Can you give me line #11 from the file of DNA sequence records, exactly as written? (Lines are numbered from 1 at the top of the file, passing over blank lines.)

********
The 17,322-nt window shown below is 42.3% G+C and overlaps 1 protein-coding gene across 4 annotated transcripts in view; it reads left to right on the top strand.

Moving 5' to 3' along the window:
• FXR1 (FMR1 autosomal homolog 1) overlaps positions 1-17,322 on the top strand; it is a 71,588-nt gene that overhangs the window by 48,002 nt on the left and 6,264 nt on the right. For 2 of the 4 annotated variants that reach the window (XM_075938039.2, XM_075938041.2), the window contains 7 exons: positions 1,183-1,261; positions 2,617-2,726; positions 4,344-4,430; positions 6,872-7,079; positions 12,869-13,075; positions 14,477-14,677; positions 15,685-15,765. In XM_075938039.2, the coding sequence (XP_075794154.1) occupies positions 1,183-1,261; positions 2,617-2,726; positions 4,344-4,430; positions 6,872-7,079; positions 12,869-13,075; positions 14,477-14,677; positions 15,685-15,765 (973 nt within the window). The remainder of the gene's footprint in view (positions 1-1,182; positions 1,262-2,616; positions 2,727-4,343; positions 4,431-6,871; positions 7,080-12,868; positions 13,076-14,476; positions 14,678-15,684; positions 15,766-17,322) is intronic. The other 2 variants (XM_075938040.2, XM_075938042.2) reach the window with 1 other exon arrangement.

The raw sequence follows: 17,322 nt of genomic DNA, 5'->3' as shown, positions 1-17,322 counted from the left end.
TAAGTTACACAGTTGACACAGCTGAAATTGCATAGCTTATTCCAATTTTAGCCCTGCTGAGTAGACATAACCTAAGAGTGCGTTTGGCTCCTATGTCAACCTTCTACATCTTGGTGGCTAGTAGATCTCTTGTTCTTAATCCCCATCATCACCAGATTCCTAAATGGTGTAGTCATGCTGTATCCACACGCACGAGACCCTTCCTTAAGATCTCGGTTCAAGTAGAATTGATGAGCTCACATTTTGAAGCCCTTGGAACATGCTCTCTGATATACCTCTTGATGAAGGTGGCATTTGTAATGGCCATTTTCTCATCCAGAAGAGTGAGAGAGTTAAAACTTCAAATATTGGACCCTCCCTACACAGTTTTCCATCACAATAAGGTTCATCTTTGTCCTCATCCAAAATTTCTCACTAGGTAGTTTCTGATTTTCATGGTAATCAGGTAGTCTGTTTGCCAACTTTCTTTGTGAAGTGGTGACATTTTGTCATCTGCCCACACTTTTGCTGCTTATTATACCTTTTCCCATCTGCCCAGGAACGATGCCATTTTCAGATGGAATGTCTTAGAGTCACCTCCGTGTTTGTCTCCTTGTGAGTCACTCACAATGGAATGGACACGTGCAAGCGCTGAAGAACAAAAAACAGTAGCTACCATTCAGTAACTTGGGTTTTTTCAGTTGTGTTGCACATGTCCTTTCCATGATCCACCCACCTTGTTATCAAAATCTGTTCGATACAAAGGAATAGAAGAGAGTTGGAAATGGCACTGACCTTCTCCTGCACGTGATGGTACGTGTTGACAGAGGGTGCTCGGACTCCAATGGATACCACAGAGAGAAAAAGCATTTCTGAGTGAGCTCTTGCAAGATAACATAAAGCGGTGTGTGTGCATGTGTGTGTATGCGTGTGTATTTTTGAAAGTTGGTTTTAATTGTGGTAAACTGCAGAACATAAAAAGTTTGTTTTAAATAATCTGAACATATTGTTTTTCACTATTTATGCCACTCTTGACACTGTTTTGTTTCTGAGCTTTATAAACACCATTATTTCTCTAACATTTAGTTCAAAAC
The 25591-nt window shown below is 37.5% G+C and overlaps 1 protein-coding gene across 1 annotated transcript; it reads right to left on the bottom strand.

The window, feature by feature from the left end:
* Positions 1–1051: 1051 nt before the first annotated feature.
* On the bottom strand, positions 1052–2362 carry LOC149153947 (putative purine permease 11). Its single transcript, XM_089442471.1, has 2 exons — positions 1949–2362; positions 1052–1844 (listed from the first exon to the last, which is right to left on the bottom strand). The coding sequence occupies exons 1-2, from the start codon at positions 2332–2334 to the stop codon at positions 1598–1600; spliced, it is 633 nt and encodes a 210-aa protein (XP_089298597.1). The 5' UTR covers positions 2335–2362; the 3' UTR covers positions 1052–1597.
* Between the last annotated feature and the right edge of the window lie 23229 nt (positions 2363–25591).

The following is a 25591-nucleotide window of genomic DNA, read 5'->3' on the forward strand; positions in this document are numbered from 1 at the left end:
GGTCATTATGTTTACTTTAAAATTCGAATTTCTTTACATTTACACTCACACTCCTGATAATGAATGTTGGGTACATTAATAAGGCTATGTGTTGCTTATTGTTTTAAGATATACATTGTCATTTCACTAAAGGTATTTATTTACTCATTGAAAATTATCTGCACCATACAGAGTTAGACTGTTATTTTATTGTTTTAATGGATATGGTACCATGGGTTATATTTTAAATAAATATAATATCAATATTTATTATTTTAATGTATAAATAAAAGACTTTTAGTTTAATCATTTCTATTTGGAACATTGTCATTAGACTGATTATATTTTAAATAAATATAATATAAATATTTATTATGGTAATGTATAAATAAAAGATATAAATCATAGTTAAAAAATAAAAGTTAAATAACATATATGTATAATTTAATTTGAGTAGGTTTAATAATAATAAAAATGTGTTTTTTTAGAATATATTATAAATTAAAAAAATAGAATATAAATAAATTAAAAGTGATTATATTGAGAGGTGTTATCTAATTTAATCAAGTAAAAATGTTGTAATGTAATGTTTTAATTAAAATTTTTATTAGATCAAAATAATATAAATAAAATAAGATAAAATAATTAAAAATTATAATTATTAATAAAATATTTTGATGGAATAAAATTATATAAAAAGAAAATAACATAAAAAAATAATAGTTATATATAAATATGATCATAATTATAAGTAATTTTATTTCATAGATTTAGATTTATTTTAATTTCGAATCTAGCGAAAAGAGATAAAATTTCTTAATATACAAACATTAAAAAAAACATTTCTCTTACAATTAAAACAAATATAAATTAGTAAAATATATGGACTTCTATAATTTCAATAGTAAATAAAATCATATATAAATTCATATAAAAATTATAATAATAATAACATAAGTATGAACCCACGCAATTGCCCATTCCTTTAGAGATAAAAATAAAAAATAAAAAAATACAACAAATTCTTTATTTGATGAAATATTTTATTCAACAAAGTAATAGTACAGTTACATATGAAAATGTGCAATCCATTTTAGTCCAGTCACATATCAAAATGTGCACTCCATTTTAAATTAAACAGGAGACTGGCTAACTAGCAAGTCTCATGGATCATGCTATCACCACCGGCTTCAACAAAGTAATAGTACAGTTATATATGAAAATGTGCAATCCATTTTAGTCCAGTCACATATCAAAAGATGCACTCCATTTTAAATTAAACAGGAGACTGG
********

The following is a 25591-nucleotide window of genomic DNA, read 5'->3' on the forward strand; positions in this document are numbered from 1 at the left end: